Sunday, August 25, 2013

Papal Authority and Ethos

Ethos is a term that Aristotle used to describe one of the modes of proof, or support for an argument. Ethos is most commonly and simply summarized as authority and credibility, or how well supported the argument is by the speaker, sources, situation, or position. In terms of ethos, the Pope has one of the most powerful appeals to ethos in the world. With over 1 billion Catholics in the world and support for his position coming directly from God, the Pope is an example of a single, infallible speaker with immense authority and control. Indeed, the Pope is considered a direct disciple of Saint Peter, meant to carry out God's will and speak for God on Earth. I expect most of this information is well-known and thus unnecessary, but I repeat it to emphasize the gravity of the next part of the post.

Following the traditional and literal approaches of Pope John Paul II and particularly Pope Benedict XVI, Jorge Mario Bergoglio began his papacy as Pope Francis I on March 13, 2013. Even only a few months into his papacy, he has already caused much stir over his non-traditional approaches to papal speech and behavior. He has forgone the papal "throne" and opted for a less adorned seat in addition to wearing only white.

Source: Pope Benedict XVI (left) and Pope Francis I (right)

He has also washed the feet of a Serbian Muslim woman and of prisoners instead of traditionally having his own feet washed after his appointment.

Source: Feet-washing by Pope Francis I

More recently, he was under media attention after carrying his own luggage on his trip to Brazil for World Youth Day.

Source: "Only Pope Francis would carry his own bags aboard the plane for Rio!"

But perhaps most important are the words that he has said about traditional Church positions that have prompted prominent members of the Church and the Vatican itself to issue correctives. I cannot emphasize the irony and importance of this statement enough: prominent Church leaders and the Vatican have corrected the appointed voice of God on Earth, the infallible and unerring. Pope Francis I said on his return from Brazil that he and others should not judge the calling of gays to the priesthood. For a Church who argues for the immorality of gay marriage, this is really only a small step for acceptance, but is revolutionary nonetheless. This statement, however, was rejected by prominent New York Cardinal Timothy Dolan in a statement confirming the Church's official position that still considers sexual relations outside of male/female marriage immoral.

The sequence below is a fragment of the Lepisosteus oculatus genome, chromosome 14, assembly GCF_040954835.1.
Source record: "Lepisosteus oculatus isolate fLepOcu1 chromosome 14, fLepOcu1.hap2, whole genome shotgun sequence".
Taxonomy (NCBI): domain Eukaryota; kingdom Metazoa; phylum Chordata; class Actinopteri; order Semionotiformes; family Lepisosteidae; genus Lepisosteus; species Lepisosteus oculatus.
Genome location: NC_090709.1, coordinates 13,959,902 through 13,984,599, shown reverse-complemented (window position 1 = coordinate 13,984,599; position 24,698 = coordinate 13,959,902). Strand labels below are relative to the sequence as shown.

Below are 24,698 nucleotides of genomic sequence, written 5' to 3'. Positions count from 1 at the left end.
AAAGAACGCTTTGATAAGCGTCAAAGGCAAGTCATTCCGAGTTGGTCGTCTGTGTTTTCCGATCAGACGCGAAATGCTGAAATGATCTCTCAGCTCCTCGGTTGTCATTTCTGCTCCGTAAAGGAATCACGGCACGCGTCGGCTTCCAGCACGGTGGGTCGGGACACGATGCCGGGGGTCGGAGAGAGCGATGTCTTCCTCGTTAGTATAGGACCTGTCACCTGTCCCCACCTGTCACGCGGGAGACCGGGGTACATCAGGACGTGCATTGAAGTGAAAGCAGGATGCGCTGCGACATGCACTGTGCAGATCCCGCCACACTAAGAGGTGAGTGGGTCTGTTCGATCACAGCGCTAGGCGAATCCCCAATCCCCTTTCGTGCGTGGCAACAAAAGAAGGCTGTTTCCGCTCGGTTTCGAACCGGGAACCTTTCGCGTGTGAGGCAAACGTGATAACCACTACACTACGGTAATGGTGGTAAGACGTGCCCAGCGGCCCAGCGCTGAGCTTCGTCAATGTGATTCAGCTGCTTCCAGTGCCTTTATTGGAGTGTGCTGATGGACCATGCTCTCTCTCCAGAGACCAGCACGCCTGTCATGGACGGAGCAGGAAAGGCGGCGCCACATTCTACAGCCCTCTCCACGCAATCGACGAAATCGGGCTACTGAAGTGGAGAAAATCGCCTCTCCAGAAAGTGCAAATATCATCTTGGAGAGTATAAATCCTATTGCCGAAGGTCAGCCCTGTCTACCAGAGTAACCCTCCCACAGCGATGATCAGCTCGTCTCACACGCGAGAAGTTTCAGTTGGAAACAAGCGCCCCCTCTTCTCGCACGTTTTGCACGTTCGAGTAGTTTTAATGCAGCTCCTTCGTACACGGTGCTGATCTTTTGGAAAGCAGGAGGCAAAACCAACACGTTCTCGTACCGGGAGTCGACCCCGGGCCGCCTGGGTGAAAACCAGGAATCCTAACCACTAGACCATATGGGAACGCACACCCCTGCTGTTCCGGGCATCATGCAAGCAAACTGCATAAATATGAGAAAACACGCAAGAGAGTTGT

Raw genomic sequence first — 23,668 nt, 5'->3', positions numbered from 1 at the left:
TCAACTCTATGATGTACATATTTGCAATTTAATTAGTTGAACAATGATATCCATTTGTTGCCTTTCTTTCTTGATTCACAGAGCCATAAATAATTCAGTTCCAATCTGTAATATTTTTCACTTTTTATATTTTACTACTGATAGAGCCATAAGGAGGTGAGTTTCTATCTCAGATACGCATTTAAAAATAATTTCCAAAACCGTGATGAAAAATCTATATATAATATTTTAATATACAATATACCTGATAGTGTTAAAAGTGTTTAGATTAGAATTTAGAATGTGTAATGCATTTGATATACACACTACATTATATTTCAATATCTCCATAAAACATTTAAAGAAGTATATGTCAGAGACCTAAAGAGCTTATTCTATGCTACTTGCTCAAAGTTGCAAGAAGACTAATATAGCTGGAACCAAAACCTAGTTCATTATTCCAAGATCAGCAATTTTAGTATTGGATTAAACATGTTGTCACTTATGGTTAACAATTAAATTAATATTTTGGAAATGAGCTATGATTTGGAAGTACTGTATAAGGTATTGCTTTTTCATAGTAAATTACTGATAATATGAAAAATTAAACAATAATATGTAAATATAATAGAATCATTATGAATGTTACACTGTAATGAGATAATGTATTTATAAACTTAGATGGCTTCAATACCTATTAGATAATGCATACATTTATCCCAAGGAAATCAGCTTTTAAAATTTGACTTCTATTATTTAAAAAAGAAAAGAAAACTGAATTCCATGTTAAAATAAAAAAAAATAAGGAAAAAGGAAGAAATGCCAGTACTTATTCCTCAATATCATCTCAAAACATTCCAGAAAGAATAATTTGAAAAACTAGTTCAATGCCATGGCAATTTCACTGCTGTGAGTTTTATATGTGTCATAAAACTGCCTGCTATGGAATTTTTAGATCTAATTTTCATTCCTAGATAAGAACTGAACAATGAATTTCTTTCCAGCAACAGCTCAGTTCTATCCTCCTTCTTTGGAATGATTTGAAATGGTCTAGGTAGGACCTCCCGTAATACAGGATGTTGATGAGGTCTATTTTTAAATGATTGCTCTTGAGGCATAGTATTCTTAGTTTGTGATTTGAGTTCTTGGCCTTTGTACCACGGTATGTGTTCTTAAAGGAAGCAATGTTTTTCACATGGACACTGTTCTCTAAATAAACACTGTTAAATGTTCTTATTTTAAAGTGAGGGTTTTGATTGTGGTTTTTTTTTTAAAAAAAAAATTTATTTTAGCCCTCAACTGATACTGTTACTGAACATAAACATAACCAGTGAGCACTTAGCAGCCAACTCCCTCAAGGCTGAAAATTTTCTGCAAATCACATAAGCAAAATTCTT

Additionally, Pope Francis I made a statement regarding the morality of atheists. Even those without a belief in God, let alone a Catholic follower could still do good and "we'll find a meeting point." People have interpreted this to mean that good people, no matter their religious affiliation, could be allowed into heaven. After this statement, the Vatican issued a statement that anyone who rejects the Catholic Church "cannot be saved."

What does it mean for the ethos of the Pope to be challenged? Is the Church so tied to tradition and antiquity that it must reverse even the slightest hint of progressive, liberal, and welcoming rhetoric? What role does Pope Francis I play if his position as voice of God is subject to human correction? Can he be trusted and considered an authority by followers?

I do not believe that these small statements truly mean that Pope Francis I is a liberal or that the Church is anywhere close to changing its positions (considering the correctives). To say that finding a place for women in the Church is revolutionary is really to forget the fact that it is 2013. The implications of these statements should not be completely ignored, however. What these statements represent is a small, but meaningful step towards increased inclusion in the Catholic Church. These symbolic gestures, though rejected by others, might promote the increased openness of Catholics or at least temper Catholic backlash to liberal social issues. At least this is a positive step away from some of the past teachings that were highly restrictive and more concerned with pomp and circumstance than change.


Fall 2013 Blog Updates

I hope everyone had a great summer! I am heading back to classes this week and am happy to announce that I will be writing up blog posts this semester every Sunday instead of every Wednesday.

Also to announce is that I am currently in a domain dispute for, so if you would like to view my website, please use the Google Sites address:

Thank you for reading and I will be posting the first blog post of the semester shortly!